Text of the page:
After their heroics in the last 16 as Paris Saint-Germain were conquered, an event more mammoth test awaits the Red Devils as Lionel Messi looks to weave his magic wand over Manchester and conjure a route to the last four.
Ahead of the last eight’s opening stanza, we look forward to a mouthwatering tie.
BARCA NOT UNBEATABLE
Barcelona are brilliant. But they’re also not unbeatable. As good as they’ve been in recent seasons – and there’s always the Messi factor – they have showed a soft underbelly on more than one occasion.
They’re arguably the best team left in the competition – even on the planet. But their dominance domestically this season is tempered significantly by the strength – or lack thereof – of their rivals.
Real Madrid resemble a gelded stallion while city rivals Atletico are a little limited and too rigid in their reliance on being a tough team to break down rather than being a rampant attacking force.
The Blaugrana haven’t been beyond this stage of the Champions League since they last won it in 2014/15. In defence of their trophy a year later they were beaten 3-2 by Atletico who went on to meet Real in the final. Two years ago they were humbled 3-0 by Juventus. Twelve months ago they surrendered a commanding 4-1 first-leg lead to lose 3-0 in Rome.
Considering who they are and the strength of their opponents, it was arguably more embarrassing than their own stunning 6-5 triumph against PSG in the last 16 the previous year.
As good as they are in an attacking sense, there’s also more than a suspicion that you can get at them at the back. Gerard Pique remains a colossus and has formed a solid partnership with Clement Lenglet. But, as a unit, they lack cohesion and are often susceptible to the counter-attack with Jordi Alba and Sergi Roberto, who are not the most diligent, getting caught up the field as they play integral roles in Barca’s attacks.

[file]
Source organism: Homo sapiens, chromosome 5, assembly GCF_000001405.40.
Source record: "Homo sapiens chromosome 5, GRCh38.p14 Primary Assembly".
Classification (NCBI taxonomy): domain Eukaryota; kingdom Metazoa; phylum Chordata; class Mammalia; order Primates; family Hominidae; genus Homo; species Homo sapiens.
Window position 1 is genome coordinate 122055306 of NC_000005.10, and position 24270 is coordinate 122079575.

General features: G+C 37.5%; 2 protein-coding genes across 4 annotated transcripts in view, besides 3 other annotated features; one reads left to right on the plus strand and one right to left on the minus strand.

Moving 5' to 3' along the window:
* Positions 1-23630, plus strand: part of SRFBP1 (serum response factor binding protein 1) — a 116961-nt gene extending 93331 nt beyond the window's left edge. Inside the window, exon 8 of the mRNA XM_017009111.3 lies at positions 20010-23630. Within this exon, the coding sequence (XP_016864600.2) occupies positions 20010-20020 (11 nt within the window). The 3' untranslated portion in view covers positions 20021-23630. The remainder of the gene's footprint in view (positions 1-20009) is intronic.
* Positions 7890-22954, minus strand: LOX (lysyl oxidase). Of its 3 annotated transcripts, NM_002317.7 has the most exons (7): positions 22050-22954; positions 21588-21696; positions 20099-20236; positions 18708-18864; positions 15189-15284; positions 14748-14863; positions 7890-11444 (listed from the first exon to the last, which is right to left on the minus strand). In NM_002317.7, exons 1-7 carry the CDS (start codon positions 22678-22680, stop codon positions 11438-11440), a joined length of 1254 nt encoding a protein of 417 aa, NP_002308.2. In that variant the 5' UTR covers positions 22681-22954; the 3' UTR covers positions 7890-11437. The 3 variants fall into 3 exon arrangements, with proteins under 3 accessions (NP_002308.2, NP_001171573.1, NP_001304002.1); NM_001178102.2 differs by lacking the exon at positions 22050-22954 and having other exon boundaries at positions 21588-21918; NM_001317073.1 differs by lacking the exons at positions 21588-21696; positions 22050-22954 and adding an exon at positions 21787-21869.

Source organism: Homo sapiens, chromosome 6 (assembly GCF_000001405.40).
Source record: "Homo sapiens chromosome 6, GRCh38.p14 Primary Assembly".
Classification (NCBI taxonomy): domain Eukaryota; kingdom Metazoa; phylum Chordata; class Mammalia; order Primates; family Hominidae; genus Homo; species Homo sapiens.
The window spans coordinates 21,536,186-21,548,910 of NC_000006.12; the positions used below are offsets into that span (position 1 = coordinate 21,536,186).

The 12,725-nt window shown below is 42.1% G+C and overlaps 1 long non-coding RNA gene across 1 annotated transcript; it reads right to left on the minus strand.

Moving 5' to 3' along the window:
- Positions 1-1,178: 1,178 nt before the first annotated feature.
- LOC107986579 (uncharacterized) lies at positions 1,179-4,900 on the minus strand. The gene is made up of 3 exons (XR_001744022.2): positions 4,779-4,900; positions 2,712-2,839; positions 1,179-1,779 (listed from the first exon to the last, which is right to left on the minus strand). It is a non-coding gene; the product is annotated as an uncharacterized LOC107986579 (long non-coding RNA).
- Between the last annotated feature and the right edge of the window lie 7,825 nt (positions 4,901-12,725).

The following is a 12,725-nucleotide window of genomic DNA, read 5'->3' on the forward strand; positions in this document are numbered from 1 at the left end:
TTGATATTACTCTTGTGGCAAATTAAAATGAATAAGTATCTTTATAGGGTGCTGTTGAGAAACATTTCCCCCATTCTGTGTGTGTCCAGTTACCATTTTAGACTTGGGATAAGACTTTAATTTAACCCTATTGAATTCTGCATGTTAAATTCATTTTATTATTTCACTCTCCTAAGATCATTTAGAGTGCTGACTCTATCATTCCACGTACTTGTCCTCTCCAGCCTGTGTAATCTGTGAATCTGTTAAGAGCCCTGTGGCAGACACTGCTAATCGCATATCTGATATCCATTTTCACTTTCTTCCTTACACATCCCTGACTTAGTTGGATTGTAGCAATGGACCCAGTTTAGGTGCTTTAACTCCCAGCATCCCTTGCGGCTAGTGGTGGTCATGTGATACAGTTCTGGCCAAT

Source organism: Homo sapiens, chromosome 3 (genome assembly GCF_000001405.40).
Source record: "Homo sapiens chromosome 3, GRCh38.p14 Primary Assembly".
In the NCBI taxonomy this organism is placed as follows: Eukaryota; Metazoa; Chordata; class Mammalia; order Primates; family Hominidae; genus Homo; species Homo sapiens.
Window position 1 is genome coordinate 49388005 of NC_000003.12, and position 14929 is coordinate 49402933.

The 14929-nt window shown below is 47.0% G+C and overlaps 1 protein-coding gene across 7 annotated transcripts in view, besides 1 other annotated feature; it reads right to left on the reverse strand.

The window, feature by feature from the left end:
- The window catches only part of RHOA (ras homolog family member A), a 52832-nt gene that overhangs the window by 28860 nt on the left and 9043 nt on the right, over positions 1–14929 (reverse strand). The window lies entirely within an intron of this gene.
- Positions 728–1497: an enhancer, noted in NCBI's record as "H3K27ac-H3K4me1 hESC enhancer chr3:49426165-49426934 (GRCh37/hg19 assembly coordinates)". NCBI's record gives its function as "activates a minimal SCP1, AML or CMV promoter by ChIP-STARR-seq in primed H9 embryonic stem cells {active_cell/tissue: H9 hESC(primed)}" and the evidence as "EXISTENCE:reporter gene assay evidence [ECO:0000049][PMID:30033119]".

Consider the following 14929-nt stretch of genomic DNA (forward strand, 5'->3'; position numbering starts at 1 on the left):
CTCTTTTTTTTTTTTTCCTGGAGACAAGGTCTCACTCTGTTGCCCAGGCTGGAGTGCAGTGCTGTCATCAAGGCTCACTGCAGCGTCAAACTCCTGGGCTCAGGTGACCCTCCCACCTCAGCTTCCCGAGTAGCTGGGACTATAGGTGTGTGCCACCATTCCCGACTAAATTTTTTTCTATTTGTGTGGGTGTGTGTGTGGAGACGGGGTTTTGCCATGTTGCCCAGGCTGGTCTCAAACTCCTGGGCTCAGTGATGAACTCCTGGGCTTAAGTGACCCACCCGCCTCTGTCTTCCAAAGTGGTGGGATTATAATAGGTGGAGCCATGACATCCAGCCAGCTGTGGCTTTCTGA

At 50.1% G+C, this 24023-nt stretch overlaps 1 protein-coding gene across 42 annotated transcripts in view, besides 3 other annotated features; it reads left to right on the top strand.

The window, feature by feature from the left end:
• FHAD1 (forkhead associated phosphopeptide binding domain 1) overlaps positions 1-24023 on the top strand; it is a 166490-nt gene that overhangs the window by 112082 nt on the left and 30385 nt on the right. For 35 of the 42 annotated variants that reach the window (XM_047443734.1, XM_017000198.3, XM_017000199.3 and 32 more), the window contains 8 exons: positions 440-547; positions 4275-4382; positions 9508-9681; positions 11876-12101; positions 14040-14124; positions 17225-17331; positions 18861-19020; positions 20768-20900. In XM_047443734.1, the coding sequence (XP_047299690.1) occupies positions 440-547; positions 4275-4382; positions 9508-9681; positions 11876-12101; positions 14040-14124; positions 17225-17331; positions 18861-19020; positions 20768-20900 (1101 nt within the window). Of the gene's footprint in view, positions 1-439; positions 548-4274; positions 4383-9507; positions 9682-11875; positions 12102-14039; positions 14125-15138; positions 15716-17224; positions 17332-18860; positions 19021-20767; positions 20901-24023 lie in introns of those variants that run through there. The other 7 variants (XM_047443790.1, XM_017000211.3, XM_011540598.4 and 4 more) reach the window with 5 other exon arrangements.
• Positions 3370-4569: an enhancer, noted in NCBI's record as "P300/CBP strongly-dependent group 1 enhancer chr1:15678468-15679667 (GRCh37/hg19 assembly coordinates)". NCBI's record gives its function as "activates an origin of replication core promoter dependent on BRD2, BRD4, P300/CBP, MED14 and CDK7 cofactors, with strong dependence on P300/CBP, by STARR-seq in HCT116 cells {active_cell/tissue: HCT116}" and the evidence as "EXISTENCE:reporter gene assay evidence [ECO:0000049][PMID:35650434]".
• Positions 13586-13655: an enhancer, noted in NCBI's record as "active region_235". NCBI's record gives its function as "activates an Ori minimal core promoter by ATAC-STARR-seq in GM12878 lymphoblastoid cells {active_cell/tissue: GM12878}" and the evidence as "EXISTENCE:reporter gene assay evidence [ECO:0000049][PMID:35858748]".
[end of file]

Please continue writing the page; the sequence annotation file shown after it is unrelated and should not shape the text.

Thirty one goals have been conceded in La Liga this season in 31 games – last year they let in 29 in 38 and there are seven games remaining this term. Atletico, as well as fourth-placed Getafe and Valencia, in sixth, have all conceded fewer goals.
They’ve been involved in some high-scoring games this season; 4-4 v Villareal, they lost 4-3 to Real Betis and have earned 4-2 wins against Tottenham, Sevilla (twice) and a 3-2 victory over Rayo Vallecano – keeping just 19 clean sheets in 48 games in all competitions.
An improved United, playing with guile, craft and pace, should be encouraged.
TIME FOR POGBA TO STEP UP
After a sublime start under Ole Gunnar Solskjaer, United talisman Paul Pogba is regretfully slipping into old ways that frustrated fans – and manager – in the Jose Mourinho days.
After nine goals and six assists in the first 12 games under the Norwegian, Pogba has scored zero goals and contributed to just one in the following seven matches.
Rather than driving forward with powerful runs, getting in the box and using his varied passing range to spark United attacks, he has become a pedestrian. That lackadaisical tendency to dwell a fraction of a second too long in possession as well as the frustrating gesticulating of limbs has become far too apparent in games that have passed him by.
He has allowed himself to become bogged down by limited opponents rather than dominating and presiding over games like he once did – threatening to become the world-class leader that his club so desperately crave.
Barcelona, in the quarter-final of the Champions League, could be just the stage he needs to reboot and reassert himself.
“At Paul’s best, he can run a game like this and that’s what you expect from him: that he really puts his stamp on a game like this,” said Solskjaer in his pre-match press conference. “Paul’s job is to be the creator, and when we win the ball that he drives forward, so I expect him to perform.”
The ball’s in your court, Mr Pogba.
A HISTORIC RIVALRY
Barcelona have never been away, but it’s good to have United back in this stage of the competition – their presence has been sorely missed.